Peruvian stocks lost a record 12% of their value as local and global investors jettisoned mining shares after left-leaning nationalist Ollanta Humala won the second round of Peru's presidential elections on June 5.
The multi-billion dollar plunge reflects the fear and hostility that “market forces” instinctively bear toward an expression of the popular will in “developing” resource-rich nations like Peru.
Humala defeated the right-wing candidate Keiko Fujimori with 51.3% of the vote. Keiko is the daughter of jailed ex-dictator Alberto Fujimori.
Humala's win comes after gains for left-of-centre candidates in regional elections last year. It is a sign that the country is at last recovering from the false association of left and progressive politics with the terrorism of Shining Path guerillas.
Humala was the candidate for Gana Peru, an electoral alliance formed by his Peruvian Nationalist Party (PNP). Given the powerful forces that have conspired to scupper left forces in Peru in recent years, the result is a significant achievement and represents a major political realignment.
Opposing Humala are the forces of capitalist globalisation, deeply committed to the present order of injustice.
Mauricio Cardena, director of the Latin America program at the right-wing Brookings Institution, was quoted by Bloomerberg on June 7 as saying: “Humala has to come out and send a signal or this [market] sell-off won’t end.
“The market is asking for a response. It wants to hear who the finance minister will be.”
Bloomberg editors said on June 9: “Humala has said that Peru’s mineral wealth … should become an engine for social inclusion. We hope he will follow not the Chavez path…
“It will be a hopeful sign if … Humala offers the finance and trade ministry posts to respected officials from a previous free market government.”
In other words, Humala should send a clear signal that Peru’s mineral wealth will continue to enrich multinationals at the expense of the majority.
The Brookings Institute, and the United States government, had been hoping for a Fujimori win — and with it guaranteed plunder-as-usual for another five years.
Over the past decade, Peru’s economy has expanded on the back of a global metals boom. Successive US-backed “business-friendly” governments have encouraged foreign investment, offering low taxes and a cavalier approach to human rights and environmental standards.
Mining companies have pushed many farming communities off their land to an uncertain future in urban slums.
Peru has become the world’s leading silver producer and the second-highest producer of copper. But underneath the “free trade” hype, the centuries-old pattern of wealth distribution remains essentially unchanged: the usual winners (Lima-based elites) have increased their share of national income and the usual losers (regional, highland and Amazonian populations) have stayed mired in poverty.
Voting patterns reflected this divide. Fujimori carried Lima, but in the southern highlands of Arequipa, Humala won more than two-thirds of the vote.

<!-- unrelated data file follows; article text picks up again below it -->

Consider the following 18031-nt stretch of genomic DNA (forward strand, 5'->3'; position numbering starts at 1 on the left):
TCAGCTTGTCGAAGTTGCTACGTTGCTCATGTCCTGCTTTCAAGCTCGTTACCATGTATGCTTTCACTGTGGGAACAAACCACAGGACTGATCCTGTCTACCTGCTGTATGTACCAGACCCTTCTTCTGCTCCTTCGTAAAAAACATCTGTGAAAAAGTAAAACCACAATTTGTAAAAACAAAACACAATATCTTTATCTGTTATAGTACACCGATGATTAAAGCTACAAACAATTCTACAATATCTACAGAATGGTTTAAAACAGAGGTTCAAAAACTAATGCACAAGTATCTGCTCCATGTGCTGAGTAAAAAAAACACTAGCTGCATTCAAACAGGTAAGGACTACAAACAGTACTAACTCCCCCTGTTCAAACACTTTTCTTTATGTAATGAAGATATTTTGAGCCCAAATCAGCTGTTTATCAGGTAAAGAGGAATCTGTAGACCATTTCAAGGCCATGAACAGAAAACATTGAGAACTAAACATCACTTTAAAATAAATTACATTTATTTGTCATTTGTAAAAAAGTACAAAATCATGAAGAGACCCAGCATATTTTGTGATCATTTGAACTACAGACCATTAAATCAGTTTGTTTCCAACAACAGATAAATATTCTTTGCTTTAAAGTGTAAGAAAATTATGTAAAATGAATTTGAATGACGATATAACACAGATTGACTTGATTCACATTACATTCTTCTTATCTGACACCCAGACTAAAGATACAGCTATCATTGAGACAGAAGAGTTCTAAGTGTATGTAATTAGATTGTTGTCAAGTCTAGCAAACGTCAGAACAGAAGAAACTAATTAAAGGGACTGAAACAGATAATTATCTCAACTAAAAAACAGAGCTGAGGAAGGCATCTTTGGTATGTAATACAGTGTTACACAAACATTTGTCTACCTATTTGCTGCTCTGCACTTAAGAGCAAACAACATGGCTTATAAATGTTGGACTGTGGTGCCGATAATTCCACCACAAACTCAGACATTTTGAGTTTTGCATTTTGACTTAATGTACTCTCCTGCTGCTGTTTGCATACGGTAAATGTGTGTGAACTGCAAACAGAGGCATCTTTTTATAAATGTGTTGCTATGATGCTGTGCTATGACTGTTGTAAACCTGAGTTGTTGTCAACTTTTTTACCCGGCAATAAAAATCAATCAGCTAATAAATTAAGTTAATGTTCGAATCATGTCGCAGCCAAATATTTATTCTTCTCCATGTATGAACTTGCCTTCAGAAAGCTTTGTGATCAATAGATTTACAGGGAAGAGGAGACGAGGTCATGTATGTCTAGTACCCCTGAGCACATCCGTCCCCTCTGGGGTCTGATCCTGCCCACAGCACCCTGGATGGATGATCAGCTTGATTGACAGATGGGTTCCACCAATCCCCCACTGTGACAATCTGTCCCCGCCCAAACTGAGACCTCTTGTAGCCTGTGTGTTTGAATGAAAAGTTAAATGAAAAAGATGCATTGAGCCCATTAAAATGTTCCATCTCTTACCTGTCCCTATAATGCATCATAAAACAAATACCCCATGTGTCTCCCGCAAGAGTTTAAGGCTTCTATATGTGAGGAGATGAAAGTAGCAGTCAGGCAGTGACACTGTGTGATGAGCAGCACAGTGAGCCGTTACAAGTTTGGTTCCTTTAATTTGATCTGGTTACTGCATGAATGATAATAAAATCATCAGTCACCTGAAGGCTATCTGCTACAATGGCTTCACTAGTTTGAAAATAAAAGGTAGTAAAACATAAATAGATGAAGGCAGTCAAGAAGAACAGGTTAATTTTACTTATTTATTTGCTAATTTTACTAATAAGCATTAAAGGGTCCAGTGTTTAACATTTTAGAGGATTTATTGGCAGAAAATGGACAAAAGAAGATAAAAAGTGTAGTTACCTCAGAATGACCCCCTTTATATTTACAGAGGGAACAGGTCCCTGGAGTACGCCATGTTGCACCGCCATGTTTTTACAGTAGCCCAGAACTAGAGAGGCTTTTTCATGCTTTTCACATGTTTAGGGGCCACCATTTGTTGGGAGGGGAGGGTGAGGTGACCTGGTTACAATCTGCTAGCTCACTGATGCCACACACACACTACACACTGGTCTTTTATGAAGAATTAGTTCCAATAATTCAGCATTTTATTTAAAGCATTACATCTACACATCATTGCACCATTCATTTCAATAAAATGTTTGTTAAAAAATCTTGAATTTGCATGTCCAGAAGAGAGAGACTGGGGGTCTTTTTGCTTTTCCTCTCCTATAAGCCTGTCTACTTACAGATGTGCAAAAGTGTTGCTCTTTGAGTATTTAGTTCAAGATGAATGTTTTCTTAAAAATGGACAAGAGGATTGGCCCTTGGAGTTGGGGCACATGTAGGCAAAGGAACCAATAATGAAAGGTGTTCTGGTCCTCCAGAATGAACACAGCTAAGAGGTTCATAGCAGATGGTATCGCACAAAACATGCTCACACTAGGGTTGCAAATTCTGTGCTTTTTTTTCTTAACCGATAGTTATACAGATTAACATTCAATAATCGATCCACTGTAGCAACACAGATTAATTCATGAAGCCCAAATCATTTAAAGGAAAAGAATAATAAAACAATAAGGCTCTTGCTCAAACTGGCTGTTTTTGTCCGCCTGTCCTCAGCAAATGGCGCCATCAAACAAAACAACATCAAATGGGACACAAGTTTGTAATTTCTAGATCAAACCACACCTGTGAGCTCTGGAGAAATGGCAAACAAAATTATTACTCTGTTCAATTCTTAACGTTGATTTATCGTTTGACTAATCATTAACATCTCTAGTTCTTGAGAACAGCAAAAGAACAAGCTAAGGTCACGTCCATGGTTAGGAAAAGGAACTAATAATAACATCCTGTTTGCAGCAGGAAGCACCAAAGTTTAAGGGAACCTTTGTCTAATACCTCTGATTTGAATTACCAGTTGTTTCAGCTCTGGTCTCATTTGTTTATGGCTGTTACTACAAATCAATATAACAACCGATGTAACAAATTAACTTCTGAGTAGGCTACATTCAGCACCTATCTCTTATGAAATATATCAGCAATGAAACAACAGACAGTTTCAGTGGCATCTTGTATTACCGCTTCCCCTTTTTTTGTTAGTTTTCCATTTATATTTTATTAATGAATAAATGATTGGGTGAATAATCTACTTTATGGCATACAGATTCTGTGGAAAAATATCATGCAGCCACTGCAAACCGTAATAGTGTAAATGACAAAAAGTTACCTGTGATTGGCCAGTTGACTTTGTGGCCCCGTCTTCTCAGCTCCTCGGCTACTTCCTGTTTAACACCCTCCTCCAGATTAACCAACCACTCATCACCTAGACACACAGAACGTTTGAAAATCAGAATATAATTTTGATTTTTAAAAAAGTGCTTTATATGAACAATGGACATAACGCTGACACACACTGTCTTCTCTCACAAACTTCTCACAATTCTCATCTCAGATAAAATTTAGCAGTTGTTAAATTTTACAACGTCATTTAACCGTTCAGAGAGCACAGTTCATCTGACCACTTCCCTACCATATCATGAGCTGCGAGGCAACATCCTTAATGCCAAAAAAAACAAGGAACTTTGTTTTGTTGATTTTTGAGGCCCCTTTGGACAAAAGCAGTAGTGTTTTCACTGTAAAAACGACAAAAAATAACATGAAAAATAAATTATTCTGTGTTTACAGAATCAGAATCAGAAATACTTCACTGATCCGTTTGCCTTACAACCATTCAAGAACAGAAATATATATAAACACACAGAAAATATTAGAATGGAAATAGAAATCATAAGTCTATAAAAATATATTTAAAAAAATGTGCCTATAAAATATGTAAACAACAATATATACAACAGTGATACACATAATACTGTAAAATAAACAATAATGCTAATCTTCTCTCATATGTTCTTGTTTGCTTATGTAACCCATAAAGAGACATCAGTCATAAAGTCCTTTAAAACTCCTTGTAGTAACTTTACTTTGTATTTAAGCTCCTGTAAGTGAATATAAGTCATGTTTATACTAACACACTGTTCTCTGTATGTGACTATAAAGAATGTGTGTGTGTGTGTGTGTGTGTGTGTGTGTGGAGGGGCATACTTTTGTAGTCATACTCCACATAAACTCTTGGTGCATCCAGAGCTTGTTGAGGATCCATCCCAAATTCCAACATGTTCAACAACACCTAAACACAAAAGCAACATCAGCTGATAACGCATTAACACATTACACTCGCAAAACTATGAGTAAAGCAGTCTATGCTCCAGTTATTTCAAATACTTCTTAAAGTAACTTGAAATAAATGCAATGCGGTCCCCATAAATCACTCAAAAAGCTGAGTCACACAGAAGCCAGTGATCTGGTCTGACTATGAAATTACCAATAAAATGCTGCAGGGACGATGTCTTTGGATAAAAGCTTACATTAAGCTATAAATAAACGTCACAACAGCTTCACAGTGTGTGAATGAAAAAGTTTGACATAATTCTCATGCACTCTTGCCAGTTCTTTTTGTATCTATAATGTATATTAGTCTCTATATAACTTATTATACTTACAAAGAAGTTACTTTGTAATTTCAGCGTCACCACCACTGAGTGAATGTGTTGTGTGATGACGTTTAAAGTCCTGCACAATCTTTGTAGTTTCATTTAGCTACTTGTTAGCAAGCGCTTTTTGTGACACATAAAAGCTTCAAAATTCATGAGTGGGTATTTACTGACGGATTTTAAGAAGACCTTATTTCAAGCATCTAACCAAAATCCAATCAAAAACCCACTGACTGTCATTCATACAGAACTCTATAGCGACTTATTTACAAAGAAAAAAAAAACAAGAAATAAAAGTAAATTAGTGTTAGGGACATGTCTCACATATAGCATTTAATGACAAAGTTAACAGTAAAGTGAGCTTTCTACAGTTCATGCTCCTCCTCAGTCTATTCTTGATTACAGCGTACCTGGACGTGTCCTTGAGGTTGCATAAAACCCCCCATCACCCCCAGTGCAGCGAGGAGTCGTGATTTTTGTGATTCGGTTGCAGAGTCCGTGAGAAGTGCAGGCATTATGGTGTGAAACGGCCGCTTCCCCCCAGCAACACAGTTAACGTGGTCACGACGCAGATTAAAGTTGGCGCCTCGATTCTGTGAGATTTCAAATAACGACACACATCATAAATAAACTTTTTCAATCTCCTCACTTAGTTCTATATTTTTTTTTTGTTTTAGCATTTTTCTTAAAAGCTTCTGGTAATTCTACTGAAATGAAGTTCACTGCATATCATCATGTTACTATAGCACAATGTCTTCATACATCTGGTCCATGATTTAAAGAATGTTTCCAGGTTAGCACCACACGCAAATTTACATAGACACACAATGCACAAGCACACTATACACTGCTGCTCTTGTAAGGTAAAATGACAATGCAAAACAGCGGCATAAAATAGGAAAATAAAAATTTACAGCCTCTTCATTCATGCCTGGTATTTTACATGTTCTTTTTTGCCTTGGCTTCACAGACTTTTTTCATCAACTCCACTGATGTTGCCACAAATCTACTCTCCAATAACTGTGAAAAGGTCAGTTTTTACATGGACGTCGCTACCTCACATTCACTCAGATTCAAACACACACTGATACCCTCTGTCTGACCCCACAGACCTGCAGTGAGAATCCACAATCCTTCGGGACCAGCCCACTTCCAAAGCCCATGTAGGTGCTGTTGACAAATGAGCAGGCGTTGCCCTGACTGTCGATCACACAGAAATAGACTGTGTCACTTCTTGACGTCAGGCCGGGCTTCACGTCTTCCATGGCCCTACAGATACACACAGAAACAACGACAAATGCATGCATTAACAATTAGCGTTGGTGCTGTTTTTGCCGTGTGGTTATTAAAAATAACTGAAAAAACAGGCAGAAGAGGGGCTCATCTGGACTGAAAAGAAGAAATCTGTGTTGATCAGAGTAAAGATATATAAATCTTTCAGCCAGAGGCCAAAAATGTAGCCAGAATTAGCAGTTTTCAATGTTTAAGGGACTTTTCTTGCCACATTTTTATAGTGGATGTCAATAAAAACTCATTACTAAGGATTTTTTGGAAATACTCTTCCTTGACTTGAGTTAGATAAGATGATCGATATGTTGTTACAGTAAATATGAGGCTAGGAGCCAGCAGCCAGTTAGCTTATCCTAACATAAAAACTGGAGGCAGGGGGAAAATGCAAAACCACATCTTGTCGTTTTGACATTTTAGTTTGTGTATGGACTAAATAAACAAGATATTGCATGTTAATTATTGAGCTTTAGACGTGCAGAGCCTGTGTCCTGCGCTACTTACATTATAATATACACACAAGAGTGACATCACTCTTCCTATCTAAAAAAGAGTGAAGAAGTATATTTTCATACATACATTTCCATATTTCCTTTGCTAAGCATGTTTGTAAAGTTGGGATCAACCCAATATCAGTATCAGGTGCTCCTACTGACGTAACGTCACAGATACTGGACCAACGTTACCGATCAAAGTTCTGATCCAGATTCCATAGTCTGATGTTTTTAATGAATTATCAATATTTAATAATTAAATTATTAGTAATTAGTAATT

Among the many outrages that took place when Peru opened up to big capital in the 1990s was the forced sterilisation of about 200,000 indigenous highland women by Alberto Fujimori’s government.
Memories of such abuse prevented many voters from backing Keiko, who included many of her father’s discredited henchmen in her team.
Humala’s own human rights record is far from blemish-free (he served as a high-ranking officer under Fujimori before leading an insurrection in 2000).
But it is his promise of a “major transformation” and “national reconciliation” that is now the focus.
With tonnes of precious metal pouring out of the country, at least a third of the population still lives on less than US$3 a day in an increasingly contaminated land, where traditional subsistence agriculture has been undermined by mining.
International investors and domestic elites are committed to maintaining Peru as one of the most unequal societies in Latin America.
Any deviation from the neoliberal model, no matter how slight, is a source of great concern to these sectors — prompting fears about the “loss” of another US ally in an increasingly “red” western hemisphere.
Humala has promised higher mining taxes to help pay for Peruvian schools, hospitals and pensions — hardly a radical experiment in socialist economics.
But the prospect of even a mild reform program — which would mark a small but welcome step towards sustainable development — was enough to scare the markets.
During the campaign, Humala pledged to redistribute Peru's wealth. But he also said his government would respect “market capitalism” and sought to portray himself in the mould of Lula, Brazil's former business-friendly president, rather than Venezuela's socialist President Hugo Chavez.
The government faces the huge challenge of fulfilling its reformist pledges to its poor supporters while simultaneously placating the crony capitalist forces that have become the arbiters of Peru’s fortunes.
Regardless of how Humala intends to resolve this contradiction, one thing is clear: he was elected by the people to bring about social change.